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Olivier Duchamp about the upcoming NLSDays


This year’s Nordic Life Science Days is scheduled for September 12-14 at the Malmö Convention Center in the Medicon Valley and promises more opportunities for networking, brainstorming and partnering than ever before.

Attendance has been growing since the conference started five years ago, nearly doubling from 600 in 2012 to 1 100 last year. In 2016, life science decision-makers came from 36 different countries, including between 400 and 500 from outside the Nordic region.  This also will be the fifth year the Nordic Star Awards will be presented at the end of the conference, honoring three innovative life science companies in the Nordic region. NLSDays Managing Director Olivier Duchamp discussed the vision and goals for the conference, the agenda and enhanced networking activities.

What are the objectives of Nordic Life Science Days (NLSDays)?

“In 2012, we decided to create the first NLS Days, based on smaller companies not attending large international meetings; we thought together with SwedenBIO, the Swedish life science organization, we could do something to help these companies meet with others in the industry. The purpose was to create a networking platform by gathering the best of the Nordic life science community, so they could meet with a variety of business partners from abroad.”

What opportunities are available for networking and partnering?

“Everything is set up to facilitate networking. We are making it easy for people to meet face-to-face in a secure environment. There is an online platform, EBD Group partnering system PartneringONE, to help people set up meetings. The purpose is to create or follow-up on relationships. You can meet with investors, public agencies, or a big pharmaceutical company looking for new drugs Last year, there were 2 200 face-to-face meetings. There also will be informal networking receptions on- and off-site.”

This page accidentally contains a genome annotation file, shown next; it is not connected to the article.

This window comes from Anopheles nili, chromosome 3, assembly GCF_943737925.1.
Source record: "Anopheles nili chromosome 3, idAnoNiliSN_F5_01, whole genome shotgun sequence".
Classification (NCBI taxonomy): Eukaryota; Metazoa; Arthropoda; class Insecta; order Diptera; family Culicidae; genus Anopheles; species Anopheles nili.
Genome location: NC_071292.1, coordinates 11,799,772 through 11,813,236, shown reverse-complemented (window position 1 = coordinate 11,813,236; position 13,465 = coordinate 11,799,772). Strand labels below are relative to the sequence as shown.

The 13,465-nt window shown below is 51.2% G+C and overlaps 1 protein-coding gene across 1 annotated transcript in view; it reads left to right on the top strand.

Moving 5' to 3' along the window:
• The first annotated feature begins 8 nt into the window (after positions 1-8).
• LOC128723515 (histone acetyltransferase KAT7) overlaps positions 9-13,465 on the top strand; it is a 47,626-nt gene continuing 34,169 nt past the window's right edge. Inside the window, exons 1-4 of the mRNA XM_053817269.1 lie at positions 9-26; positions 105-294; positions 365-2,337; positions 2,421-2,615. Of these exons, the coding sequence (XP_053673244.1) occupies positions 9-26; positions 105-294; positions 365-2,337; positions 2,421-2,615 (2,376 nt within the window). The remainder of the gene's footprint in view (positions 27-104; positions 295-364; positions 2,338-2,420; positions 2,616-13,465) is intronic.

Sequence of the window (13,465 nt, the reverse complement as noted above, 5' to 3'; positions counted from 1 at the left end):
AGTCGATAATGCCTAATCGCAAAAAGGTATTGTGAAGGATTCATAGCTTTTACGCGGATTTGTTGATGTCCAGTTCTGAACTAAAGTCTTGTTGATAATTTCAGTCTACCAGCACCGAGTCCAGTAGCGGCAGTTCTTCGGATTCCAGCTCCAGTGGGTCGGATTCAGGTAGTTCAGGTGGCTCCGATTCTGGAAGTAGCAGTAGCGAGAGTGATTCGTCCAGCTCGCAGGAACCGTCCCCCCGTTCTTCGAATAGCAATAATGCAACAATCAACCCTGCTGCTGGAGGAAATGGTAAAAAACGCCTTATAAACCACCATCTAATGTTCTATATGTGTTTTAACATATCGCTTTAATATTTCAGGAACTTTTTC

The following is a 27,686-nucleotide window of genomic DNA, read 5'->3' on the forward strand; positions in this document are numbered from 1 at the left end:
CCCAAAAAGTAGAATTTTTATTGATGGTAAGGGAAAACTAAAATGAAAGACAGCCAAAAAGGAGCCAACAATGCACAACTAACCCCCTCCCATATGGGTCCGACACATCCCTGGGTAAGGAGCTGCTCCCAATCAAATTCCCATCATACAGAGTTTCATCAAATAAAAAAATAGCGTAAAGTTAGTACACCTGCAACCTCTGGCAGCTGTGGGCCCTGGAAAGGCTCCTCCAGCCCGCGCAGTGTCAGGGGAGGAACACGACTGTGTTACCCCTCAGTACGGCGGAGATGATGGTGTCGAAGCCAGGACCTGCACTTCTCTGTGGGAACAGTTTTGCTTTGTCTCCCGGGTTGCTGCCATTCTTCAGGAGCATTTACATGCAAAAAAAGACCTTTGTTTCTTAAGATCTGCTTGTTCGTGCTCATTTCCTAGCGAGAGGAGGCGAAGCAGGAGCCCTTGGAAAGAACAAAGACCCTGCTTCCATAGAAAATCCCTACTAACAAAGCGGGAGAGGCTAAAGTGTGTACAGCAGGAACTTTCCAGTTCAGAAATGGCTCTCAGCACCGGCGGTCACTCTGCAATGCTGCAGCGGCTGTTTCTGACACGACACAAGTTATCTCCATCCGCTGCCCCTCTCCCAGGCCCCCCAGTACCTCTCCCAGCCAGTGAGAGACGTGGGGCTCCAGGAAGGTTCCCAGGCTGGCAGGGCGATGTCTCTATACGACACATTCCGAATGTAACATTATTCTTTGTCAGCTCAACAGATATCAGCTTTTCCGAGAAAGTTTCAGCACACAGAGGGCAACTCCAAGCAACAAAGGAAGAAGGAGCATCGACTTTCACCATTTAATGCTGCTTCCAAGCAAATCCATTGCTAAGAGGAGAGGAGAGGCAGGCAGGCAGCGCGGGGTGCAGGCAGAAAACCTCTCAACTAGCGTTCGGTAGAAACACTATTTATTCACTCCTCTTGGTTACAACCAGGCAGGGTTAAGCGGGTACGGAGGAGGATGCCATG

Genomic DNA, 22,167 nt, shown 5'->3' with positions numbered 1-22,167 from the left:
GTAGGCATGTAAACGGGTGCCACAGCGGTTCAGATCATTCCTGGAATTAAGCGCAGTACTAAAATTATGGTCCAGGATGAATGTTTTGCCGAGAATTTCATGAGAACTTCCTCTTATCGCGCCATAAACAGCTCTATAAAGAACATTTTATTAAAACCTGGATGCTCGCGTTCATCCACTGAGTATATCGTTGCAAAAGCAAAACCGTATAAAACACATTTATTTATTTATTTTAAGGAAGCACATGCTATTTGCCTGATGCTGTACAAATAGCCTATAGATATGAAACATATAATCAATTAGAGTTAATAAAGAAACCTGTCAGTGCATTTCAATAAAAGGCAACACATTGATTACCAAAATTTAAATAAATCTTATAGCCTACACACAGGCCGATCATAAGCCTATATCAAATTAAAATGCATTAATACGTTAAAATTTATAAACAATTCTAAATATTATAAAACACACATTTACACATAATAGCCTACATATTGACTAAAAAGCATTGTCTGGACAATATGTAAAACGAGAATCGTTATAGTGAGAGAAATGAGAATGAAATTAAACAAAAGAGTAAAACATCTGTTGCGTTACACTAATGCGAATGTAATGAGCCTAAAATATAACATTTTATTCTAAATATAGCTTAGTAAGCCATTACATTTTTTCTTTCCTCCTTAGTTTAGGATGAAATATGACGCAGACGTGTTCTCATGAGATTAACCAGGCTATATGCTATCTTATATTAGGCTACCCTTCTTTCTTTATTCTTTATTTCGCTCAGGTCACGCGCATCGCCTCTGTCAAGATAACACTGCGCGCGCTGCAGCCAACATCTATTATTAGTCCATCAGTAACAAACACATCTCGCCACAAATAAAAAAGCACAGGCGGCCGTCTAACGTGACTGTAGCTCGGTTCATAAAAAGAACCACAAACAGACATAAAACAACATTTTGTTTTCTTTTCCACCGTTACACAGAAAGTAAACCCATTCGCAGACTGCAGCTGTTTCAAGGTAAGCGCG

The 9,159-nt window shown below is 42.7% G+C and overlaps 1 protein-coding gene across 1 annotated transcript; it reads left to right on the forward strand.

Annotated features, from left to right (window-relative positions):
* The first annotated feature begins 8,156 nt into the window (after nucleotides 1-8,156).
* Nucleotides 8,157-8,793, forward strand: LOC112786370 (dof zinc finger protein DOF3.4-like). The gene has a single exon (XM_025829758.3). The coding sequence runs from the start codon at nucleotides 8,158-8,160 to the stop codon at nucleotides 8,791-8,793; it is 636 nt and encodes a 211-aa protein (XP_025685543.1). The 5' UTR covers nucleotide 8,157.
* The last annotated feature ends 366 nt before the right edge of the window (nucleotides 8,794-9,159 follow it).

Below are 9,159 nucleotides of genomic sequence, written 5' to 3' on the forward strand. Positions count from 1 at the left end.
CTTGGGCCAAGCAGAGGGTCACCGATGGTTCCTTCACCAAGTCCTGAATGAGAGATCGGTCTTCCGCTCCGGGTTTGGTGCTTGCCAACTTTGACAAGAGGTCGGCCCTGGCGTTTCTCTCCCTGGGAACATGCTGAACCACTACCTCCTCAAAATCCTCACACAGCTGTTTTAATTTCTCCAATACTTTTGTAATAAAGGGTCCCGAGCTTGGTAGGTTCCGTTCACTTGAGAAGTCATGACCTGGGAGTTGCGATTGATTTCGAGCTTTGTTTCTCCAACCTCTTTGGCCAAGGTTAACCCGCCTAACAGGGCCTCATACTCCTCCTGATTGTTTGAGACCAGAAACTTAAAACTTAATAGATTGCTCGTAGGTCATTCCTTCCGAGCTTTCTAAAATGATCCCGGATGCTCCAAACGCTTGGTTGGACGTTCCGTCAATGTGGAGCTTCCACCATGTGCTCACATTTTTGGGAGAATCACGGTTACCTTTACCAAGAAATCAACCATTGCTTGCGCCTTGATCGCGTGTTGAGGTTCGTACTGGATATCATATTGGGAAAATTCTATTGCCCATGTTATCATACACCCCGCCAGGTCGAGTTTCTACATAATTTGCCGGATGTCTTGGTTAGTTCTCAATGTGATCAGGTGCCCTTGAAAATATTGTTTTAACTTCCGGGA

What is new for NLSDays 2017?

“We will start half-a-day earlier and run two new sessions right before and during the welcome reception. One is the Startup Challenge @ NLSDays, in partnership with J&J Innovation, the second one will be the Academics Catwalk, allowing life science innovators to present during three-minute elevator pitches.”

What else is on this year’s schedule?

“We have a few major sessions on diabetes, neuroscience, infectious diseases and vaccines, immuno-oncology and digital health. We also will have contract research organizations (CROs) show how they are contributing to innovation in the life sciences and how they help small and big companies. Most other large sessions are focused on funding and investments. There also will be company presentations [about their projects] and workshops targeted to specific audiences.”

Why did you decide to move the conference to Malmö after four years in Stockholm?

“We wanted to make the conference more Nordic and we have the perfect place to move to. So far, the response has been better from Danish companies; more are signing up. We are also going to have a large reception in Copenhagen. We’ll be back in Stockholm next year, but after that, we should be in another Nordic capital.”